Want people to remember your rally? Want your protest to pack a punch? Then hire some artists.
Washington has been the site of many bigger protests. But not many were as stunning and memorable — yet relatively simple — as the one that a group of artists mounted at the Corcoran Gallery of Art in 1989 to protest the museum’s decision to pull the plug on an NEA-funded show whose sexually-charged imagery had drawn the ire of conservative lawmakers.
The work was by the late Robert Mapplethorpe, whose artistry is being introduced to a new generation in an HBO documentary, “Mapplethorpe: Look at the Pictures,” which debuted Monday night. On that date in 1989, his fans came up with a powerful gesture: They gathered outside the Corcoran and projected giant versions of Mapplethorpe’s photos onto the side of a wall.
The protest got notice. Dozens of artists announced that they would cancel their own Corcoran shows in solidarity; the museum’s director was forced to resign. The Corcoran’s reputation never fully recovered; in 2014, after years of declining fundraising and revenue, the gallery closed and split up its assets between George Washington University and the National Gallery. Last month, the Los Angeles County Museum of Art recreated the big-screen slideshow to mark the ending of its own Mapplethorpe exhibit.
On June 30, 1989, our colleague Roxanne Roberts was there to cover the protest. What follows is her original story, which ran in The Washington Post the next day.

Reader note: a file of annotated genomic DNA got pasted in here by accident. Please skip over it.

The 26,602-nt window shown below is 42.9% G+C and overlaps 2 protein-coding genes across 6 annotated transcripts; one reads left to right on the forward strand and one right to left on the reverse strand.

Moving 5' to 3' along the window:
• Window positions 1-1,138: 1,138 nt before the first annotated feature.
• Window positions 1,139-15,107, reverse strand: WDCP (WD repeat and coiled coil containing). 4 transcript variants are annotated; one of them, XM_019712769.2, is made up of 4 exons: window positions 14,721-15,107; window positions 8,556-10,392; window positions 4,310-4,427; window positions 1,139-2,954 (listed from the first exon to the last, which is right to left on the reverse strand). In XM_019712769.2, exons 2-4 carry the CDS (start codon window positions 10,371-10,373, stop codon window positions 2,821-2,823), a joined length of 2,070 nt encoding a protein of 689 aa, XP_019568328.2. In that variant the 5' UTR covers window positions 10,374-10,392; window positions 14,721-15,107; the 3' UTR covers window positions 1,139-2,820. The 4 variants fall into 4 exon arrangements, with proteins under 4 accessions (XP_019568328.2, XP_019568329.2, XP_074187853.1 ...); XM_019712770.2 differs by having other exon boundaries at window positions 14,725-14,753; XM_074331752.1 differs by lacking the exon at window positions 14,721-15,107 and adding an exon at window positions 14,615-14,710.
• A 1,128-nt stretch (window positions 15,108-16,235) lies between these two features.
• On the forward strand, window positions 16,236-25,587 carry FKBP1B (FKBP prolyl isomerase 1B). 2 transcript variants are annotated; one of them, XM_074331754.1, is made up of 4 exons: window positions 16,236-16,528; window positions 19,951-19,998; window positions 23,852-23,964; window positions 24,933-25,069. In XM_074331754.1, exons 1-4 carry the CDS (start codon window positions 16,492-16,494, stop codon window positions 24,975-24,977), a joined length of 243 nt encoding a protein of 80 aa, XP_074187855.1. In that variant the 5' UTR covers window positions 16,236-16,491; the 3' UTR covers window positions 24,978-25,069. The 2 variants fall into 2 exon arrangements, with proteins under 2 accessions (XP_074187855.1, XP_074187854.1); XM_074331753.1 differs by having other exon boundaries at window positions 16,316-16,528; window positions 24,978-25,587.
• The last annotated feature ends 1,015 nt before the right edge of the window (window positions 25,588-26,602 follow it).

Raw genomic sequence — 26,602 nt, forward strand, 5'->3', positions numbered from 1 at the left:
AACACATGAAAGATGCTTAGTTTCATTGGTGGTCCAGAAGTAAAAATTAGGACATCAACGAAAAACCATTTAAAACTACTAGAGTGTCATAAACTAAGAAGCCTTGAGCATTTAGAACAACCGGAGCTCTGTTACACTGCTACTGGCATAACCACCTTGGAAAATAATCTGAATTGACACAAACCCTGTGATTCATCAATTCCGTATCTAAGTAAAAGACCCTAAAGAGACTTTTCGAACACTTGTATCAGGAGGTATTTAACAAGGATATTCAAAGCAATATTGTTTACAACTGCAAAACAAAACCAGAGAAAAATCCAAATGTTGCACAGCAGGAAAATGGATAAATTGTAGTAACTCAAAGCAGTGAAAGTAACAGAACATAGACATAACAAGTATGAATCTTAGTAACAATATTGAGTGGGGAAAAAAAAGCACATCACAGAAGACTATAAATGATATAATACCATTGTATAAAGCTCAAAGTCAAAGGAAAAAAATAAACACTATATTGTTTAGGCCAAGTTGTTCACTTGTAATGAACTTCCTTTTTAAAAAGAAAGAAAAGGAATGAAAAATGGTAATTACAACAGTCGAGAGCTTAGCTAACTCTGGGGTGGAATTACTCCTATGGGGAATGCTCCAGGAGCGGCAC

900 protest Corcoran cancellation; Group gathers at museum in support of Mapplethorpe
By Roxanne Roberts
Special to The Washington Post
July 1, 1989
On the eve of what was to have been the opening of “Robert Mapplethorpe: The Perfect Moment,” more than 900 artists and supporters gathered outside the Corcoran Gallery of Art last night to protest the cancellation of the exhibition.
Using a high-power scenic projector normally used in theatrical productions, 10 50-foot enlargements of Mapplethorpe’s black-and-white photographs were projected onto the 17th Street facade of the gallery. The slides, stretching across half the building, drew appreciative whistles and applause from the decidedly partisan crowd and curious stares from passing motorists.
“We’re giving him his show,” said Washington artist Rockne Krebs. The demonstration, the largest since the Corcoran on June 12 announced its decision to drop the controversial exhibition, was organized by the Coalition of Washington Artists and a number of local art organizations.
It may not have been the show, but it certainly was a media event. Reporters and camera crews crowded in front of the Corcoran entrance as the protesters, wearing “Freedom for the Creative Mind” T-shirts, waved works by the artist under the words “Dedicated to Art” carved above the gallery’s door.
Mapplethorpe, who died of AIDS in March at age 42, is regarded as one of the preeminent photographers of his generation. The slides, beginning and ending with a self-portrait of the artist, presented a range of his work, including male and female nudes and the highly inflammatory “Honey, 1976,” which depicts a young girl partially exposed.
“It’s hard to imagine what everyone’s so upset about,” said medical student Tim Pace. “They had the same pose in ‘Three Men and a Baby’ and everyone thought it was cutesie-pie America.”